Falling for the Guy Next Door(2)By: Claire Robyns
The same muted strains started up.
She spun about, scowling at the wall. Was it possible? She cut the connection. The music stopped. She repeated the process to make sure, then tossed her phone on the bed and dashed down the stairs.
Her temper was hot enough to heat hell up twice over by the time she’d hopped the low hedge and bounded onto the porch. She ignored the chimes and banged a fist on the door instead.
A moment later, the door opened.
There he stood, his hair a dark, dark brown and slightly mussed. Eyes the same brown, trained on her and softened in amusement. He hadn’t bothered with a shirt. Her gaze skittered over rippled muscle and concave abdomen to where his sweatpants skimmed his hipbone. He hadn’t bothered with shoes either.
“What—” She jerked her gaze all the way back up six foot of gorgeous male. Two day’s growth shaded his jaw. “What are you doing?”
“Sleeping.” He cracked a grin. “At least I was, until someone decided to play musical chairs with my phone.”
He raised a brow at that someone.
Damn caller id. “It’s the middle of the day,” she pointed out.
“I flew in from Kenya this morning and drove straight here from Heathrow.”
That was at least an eight-hour drive. “Why the hurry?”
“Maybe I had an itch for Cornish cream and scones.” He folded his arms and leant a hip against the doorpost. “Why the twenty questions? Did you miss me?”
The fight fled her blood, leaving her suddenly weary. “What are you doing here, Jack?”
His grin faded as he looked into her eyes, long and deep. The kind of look that made one want to lose yourself in. The kind of look that tempted one to forgive and forget. “Let’s just say I came to check up on things.”
Heat crept up her throat. She stepped back, swallowing past a lump of remembrance. “How long do you intend to stay?”
“For as long as it takes,” Jack said.
“As long as what takes?”
“Things.” He shrugged and the grin returned. “But you’re the one playing tag with my phone. Building up the courage to ask me out?”
“Dreams?” he suggested softly.
Megan bristled. “I thought you’d gone and sold your half of the house without even asking if I’d be interested in first option.” She turned and stomped down the porch steps before she slapped that arrogant grin from his face.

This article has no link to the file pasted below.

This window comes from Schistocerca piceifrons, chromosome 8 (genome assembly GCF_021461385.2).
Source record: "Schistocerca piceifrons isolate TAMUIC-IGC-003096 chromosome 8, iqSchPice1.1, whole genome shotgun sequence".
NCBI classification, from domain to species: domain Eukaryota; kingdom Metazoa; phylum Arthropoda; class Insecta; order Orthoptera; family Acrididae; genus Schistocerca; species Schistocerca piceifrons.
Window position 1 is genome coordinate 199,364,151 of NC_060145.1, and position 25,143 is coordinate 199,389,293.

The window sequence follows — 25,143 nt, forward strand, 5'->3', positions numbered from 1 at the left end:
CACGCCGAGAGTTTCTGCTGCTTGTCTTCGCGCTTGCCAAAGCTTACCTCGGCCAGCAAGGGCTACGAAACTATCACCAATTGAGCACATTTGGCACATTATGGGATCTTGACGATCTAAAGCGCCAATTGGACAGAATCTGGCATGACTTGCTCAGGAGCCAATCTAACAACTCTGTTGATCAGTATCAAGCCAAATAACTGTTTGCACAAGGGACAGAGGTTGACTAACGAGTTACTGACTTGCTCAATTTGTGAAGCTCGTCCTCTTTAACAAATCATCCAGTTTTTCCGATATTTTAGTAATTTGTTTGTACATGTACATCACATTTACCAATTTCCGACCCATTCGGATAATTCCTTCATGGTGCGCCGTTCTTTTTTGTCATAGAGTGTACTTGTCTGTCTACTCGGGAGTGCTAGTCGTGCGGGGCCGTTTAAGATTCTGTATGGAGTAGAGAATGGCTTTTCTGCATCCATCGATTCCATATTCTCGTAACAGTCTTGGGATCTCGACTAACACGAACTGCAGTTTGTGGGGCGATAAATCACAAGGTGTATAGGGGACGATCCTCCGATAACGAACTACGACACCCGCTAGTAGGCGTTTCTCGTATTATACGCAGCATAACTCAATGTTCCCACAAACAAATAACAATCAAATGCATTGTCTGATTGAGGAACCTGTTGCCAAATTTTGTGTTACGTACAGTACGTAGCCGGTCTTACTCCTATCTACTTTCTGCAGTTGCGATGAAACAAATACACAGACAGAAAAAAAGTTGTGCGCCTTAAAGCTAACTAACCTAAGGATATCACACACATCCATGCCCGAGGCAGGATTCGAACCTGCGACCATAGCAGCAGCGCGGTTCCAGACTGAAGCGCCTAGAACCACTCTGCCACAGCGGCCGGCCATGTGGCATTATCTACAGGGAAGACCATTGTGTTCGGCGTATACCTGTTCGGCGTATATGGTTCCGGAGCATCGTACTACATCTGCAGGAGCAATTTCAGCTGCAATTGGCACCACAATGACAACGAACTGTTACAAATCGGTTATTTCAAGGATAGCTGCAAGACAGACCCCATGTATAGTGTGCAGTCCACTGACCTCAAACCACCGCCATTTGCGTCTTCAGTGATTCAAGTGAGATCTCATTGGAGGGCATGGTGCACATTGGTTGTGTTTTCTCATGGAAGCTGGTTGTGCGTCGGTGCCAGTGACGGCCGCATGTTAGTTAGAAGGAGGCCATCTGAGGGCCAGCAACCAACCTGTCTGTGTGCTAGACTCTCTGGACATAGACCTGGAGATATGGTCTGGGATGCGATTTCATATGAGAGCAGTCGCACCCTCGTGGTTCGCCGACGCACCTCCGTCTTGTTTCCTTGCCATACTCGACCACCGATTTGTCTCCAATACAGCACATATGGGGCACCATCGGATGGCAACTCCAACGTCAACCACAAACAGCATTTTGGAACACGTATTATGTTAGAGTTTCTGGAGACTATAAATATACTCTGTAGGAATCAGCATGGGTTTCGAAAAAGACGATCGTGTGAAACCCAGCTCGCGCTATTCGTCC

“What kind of bastard do you take me for?” he called after her.
“The very worst kind,” she assured him with a glance over her shoulder.
He was still chuckling when she slammed her front door shut behind her. Honestly, she shouldn’t have to put up with this. Thank God she was leaving for London in the morning. Actually… She ran up the stairs to her bedroom and started pulling open drawers. If she caught the night train, she’d have the whole day for shopping before the conference kicked off with the formal ball tomorrow night. Surely he’d be gone before she got back? Jack never stayed put longer than three days, at least not in Corkscrew Bay.
What she wouldn’t give to have never set eyes on the man.
Summer, two years ago
Her middle finger hovered over the backspace key… The duke was tall, dark and incredibly handsome…
Could she make him any more clichéd?
Her gaze drifted outside the window. No inspiration there. Unless one counted Mr. Marlin, which she didn’t. The old man was patrolling his side of the neatly trimmed hedge, up and down, up and down. God only knew what that was about. He was an odd sort, the type who woke up under a black cloud and grew grumpier by the hour.
At least he was quiet. Considering how thin the walls between them were, that made him an excellent neighbour in her book. That’s another cliché.
“Aargh.” She rolled her eyes, was about to bring her gaze back inside, when sunlight glinted off silver halfway up the steep road.
She didn’t know anyone who drove a silver car and, in the year she’d been here, Mr. Marlin had never received a single caller. Corkscrew Bay was bursting with the summer trade, but generally the Private Road sign at the bottom kept them off Bluff Drive.